Nov 16: Thanksgiving & The Giggles
Tinnitus Ritcher scale: I’ve long since stopped brushing my teeth at night or turning on the bathroom light, which is connected to the extractor fan. Showers are too painful. I cower in my bedroom as the bath runs & lie motionlessly in it with the door ajar to let in the light, and a draught, from the hall. It takes another four mouths before the fog of illness lifts and I realise that relaxing, candle-lit baths are a much better option.
November is a continuation of September/October’s curse of the invisible illness but there are some significant milestones.
Milestone 1: Thanksgiving lunch
Three people are in my flat! It’s the first time since March’s ill-fated visit from my mum, brother and sister when I put my back out at the mere thought of the noise they might make.
This time, I cook an American-style Thanksgiving lunch inspired by the US election and in honour of all the American TV that I’ve binge-watched this year. Talk about making life hard for myself. Preparing a roast is a tinnitus minefield and my friends would be perfectly happy with pasta and pesto.
The only way to cope is to plan everything. Mercifully my solitary lifestyle means that no one witnesses the full extent of my control-freakery.
I stagger the shopping and cooking over a couple of weeks.
- Day 1: Buy sweet potatoes. Too tired to put them away so they stay on the counter.
- Day 6: Peel and chop sweet potatoes but then feel like I need to sleep for as long as it took them to grow.
- Day 9: Intend to start cooking but overwhelmed, return to the sofa.
- Day 10: Potatoes have started to wilt. Need to peel and chop a new batch.
- Day 11: Finally cook and mash the sweet potatoes ready to be reheated on the day of the lunch. Feel like I’ve won Wimbledon.
Golly this roast is going to take a long time.
Thankfully the meticulous approach keeps the tinnitus to a minimum but the best-laid plans always go to pot.
My friends arrive two hours late due to a rail-replacement bus service and we sit down to eat just as the tinnitus is gearing up for its evening crescendo.
It is wonderful being able to enjoy a group dynamic again but then, just as I start relaxing into things, my friends do the unthinkable. They LAUGH.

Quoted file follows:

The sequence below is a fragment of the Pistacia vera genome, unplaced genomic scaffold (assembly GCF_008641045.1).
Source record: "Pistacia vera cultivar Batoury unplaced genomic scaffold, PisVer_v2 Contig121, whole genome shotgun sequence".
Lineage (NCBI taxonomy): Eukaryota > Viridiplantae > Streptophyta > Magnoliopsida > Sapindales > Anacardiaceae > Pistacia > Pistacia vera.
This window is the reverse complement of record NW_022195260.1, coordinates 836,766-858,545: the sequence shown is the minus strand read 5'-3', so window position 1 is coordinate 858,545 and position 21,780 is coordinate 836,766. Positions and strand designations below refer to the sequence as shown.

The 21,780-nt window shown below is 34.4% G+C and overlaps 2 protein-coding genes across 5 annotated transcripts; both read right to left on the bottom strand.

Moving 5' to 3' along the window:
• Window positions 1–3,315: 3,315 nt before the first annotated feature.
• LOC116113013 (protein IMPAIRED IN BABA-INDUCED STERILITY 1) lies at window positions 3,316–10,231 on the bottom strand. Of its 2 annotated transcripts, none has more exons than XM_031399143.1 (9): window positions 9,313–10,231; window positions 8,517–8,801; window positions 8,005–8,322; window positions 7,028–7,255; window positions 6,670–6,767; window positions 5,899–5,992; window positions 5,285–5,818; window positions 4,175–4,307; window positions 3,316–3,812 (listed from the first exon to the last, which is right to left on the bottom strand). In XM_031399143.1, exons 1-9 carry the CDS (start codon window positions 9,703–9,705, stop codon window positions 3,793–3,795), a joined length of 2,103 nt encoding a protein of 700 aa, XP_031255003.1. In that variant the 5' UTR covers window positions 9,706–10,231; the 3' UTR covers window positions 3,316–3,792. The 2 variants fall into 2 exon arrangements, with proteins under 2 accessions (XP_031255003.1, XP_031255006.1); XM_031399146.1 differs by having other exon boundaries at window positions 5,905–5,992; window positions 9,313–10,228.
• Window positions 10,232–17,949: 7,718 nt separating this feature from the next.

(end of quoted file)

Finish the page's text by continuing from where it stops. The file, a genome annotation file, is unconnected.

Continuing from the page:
The noise sears through my ear and pierces my brain. I try to fake a dignified smile but it probably looks like the grimace of pain it truly is.
I’m presented with a fresh quandary regarding social etiquette. Which is most rude –guests who hoot with laughter knowing it causes physical pain to their host, or a host who bans all audible signs of enjoyment? I mean, what’s wrong with a silent smile?
It’s a preposterous question to be asking oneself. But even more preposterous is the fact that a journalist and three liberal British public servants are sitting here celebrating American culture as Donald Trump wins the election. Nooo…..
Milestone 2: The giggles
As per-usual, I wake up at 2am with roaring tinnitus and thoughts whirling around my head.
But suddenly, to my astonishment, it’s ME who’s laughing. Not just a little chuckle but breathless, side-splitting giggles. I’m laughing at how shit this year has been.
My life has fallen apart. I’m so lonely. I’ve lost friends. At the start of the year I couldn’t walk properly for months. People have sent flowers and I can’t unwrap them as touching the cellophane is too noisy.
You can’t make this stuff up. It’s just too funny.
Brexit, Donald Trump, loads of celebrity deaths. How shit can you get?
Tears stream down my face as I roll around my bed in a fit of giggles. The crying flits between sorrow and laughter. Wonderfully, the latter dominates.
The next morning, for the first time in nearly a year, I wake up feeling joyous and alive. It feels like a little piece of my personality has returned.
I arrive at work early and sit outside at my office. It’s a grey beast of a building where noise reverberates around the four open-plan floors.
For years I’ve called my job ‘the reverse radiator’. It radiates a coldness which freezes the warmth and happiness inside me and, by lunchtime, I’m as lifeless as the building. I can feel it happening now; the joyfulness from last night’s giggles is draining away.
Not for the first time I wonder if the prospect of returning to work full-time is slowing down my recovery. Since becoming ill I have discovered a creativity that is desperately trying to come out. I know the dullness of my office will extinguish rather than enliven its sparks.
But I can’t contemplate the future right now. I need to recapture the happiness from last night. I phone my friend Amy and we get the giggles about my giggles.
Milestone 3: Reminder to let everything go
The giggling fit was so remarkable because, so far, my symptoms at night have shown no sign of abating.
Big black blotches still obscure my vision before falling asleep, I’m plagued by insomnia and, when getting up in middle of the night, a deadly lightheadedness prevents me from walking the fifteen paces from my bed to the loo without resting my head against the doorframe in the hall to stop me from collapsing.
One night I go to bed upset about some deteriorating relationships in my life. I wake up at 2am screaming holding my right ear. It is roaring with loud, painful tinnitus. Please God don’t let me get tinnitus in my right ear too….
Luckily my osteopath fixes it the next day. She says the inside of my head feels like a pair of hunched-up, stressed shoulders. Her magical hands relax the muscles and nerve-endings in my skull. My right ear immediately goes back to normal. Phew.
It is a powerful reminder that, however hard, I must to let everything go. This includes my desperate wish to mend my damaged relationships. Even thinking about them is too stressful for my fragile body. I must have faith that these relationships can be salvaged when I’m strong enough, and in the meantime, I must keep hold of the glimmers of hope.